Museum celebrates spirit of Daphne

By Allison Marlow
Posted 11/10/17

In 1865, Union soldiers who happened upon the Daphne United Methodist Church were granted permission to sleep there - if they promised to leave the building, and its contents, undisturbed.

They …

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Museum celebrates spirit of Daphne

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In 1865, Union soldiers who happened upon the Daphne United Methodist Church were granted permission to sleep there - if they promised to leave the building, and its contents, undisturbed.

They kept their promise and the church survived the bitter war.

Nearly 100 years later, Mother Nature would not be so accommodating. Hurricane Frederick ripped through the region and slammed into the building of heart-pine logs. The entire structure was left tilted to one side and slated for demolition.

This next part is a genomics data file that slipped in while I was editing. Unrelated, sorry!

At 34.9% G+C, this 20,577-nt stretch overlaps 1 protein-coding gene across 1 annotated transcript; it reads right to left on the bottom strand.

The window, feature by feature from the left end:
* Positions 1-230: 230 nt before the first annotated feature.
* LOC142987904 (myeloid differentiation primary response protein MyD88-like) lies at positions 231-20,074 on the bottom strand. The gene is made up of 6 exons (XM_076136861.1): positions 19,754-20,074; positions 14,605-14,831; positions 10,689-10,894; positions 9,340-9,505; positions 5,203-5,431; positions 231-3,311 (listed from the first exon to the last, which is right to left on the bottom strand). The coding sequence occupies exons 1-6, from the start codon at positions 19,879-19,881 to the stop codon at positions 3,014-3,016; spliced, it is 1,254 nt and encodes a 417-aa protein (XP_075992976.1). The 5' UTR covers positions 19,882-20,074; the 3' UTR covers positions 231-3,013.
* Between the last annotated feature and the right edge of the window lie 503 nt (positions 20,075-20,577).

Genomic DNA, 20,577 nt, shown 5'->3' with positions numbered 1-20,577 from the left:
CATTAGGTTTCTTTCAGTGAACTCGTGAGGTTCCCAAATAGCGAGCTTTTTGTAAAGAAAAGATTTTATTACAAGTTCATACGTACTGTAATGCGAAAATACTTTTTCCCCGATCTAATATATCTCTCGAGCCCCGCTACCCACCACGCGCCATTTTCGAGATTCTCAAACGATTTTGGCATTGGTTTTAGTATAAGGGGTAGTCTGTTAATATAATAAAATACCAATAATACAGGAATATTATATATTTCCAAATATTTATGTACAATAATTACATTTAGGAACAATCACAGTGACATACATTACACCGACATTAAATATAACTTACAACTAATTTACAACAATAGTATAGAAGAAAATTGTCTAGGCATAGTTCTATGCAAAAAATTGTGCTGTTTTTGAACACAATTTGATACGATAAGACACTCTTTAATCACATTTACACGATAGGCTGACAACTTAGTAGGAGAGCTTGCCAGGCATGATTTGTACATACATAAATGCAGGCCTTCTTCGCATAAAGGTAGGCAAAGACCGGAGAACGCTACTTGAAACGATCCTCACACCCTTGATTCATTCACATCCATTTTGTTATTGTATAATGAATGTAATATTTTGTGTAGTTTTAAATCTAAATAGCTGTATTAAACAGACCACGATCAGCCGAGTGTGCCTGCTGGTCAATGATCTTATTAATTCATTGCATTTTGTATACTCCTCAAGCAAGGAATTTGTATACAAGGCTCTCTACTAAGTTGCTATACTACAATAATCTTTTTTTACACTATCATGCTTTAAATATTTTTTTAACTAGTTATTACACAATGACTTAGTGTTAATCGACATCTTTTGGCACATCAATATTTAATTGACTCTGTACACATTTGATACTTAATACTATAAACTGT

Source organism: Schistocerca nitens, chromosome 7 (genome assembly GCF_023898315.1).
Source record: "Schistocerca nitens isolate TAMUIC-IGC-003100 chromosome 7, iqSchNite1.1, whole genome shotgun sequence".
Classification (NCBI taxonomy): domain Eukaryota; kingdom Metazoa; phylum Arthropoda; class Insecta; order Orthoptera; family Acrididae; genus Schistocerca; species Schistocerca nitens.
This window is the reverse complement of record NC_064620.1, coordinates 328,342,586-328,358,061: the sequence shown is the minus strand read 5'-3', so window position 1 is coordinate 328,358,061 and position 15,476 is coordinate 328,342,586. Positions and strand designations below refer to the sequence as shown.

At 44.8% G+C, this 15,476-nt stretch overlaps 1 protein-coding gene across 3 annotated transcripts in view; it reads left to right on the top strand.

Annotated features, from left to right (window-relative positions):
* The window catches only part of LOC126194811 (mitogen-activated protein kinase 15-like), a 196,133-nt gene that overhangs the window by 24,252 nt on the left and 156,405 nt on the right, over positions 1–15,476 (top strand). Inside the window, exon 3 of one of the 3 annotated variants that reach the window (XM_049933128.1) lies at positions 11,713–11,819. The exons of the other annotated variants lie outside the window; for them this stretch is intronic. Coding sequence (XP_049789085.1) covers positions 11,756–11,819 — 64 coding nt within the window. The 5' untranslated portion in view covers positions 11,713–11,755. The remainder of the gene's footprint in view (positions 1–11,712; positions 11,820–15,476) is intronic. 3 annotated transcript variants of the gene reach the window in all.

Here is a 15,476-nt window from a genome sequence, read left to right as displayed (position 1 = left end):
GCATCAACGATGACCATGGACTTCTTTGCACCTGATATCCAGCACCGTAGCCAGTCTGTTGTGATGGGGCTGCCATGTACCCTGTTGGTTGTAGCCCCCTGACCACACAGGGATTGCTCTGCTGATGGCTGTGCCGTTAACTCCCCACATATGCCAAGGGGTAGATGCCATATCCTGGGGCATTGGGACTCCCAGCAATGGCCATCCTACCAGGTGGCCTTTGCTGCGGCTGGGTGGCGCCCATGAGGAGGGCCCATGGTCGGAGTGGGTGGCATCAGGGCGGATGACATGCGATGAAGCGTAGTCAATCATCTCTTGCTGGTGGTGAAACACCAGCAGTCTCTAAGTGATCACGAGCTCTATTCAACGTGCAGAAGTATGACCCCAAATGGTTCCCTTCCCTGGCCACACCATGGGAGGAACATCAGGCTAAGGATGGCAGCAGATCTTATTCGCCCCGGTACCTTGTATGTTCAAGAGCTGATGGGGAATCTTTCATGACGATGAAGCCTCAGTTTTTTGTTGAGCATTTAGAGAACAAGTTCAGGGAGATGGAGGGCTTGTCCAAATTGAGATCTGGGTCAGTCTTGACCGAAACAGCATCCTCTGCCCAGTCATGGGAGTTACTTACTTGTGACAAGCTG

A group of volunteers and history lovers raised money to restore and save the structure. Now, it houses the Museum of Daphne, a delightful walk through the history of the town and the families who have helped it flourish.

Inside there are displays dedicated to the businesses that have come and gone in the downtown area, the Daphne Pottery Company, toys, clothing and all things Daphne.

One of the most touching displays is a book of letters sent back from the Civil War’s front lines by members of the Harrison family, a prominent family in town. The words they wrote on the now aged and faded yellow sheets have been retyped so that visitors can read about the war as they saw it both from the field and the home front. Spoiler alert, you may need to bring Kleenex to wipe your tears.

The yard surrounding the church is filled with the people who made the town’s history. A master potter is buried here with his family as is the first Native American to graduate from West Point. Slaves are buried here and so, it is said, are Union soldiers, buried in a mass, unmarked grave.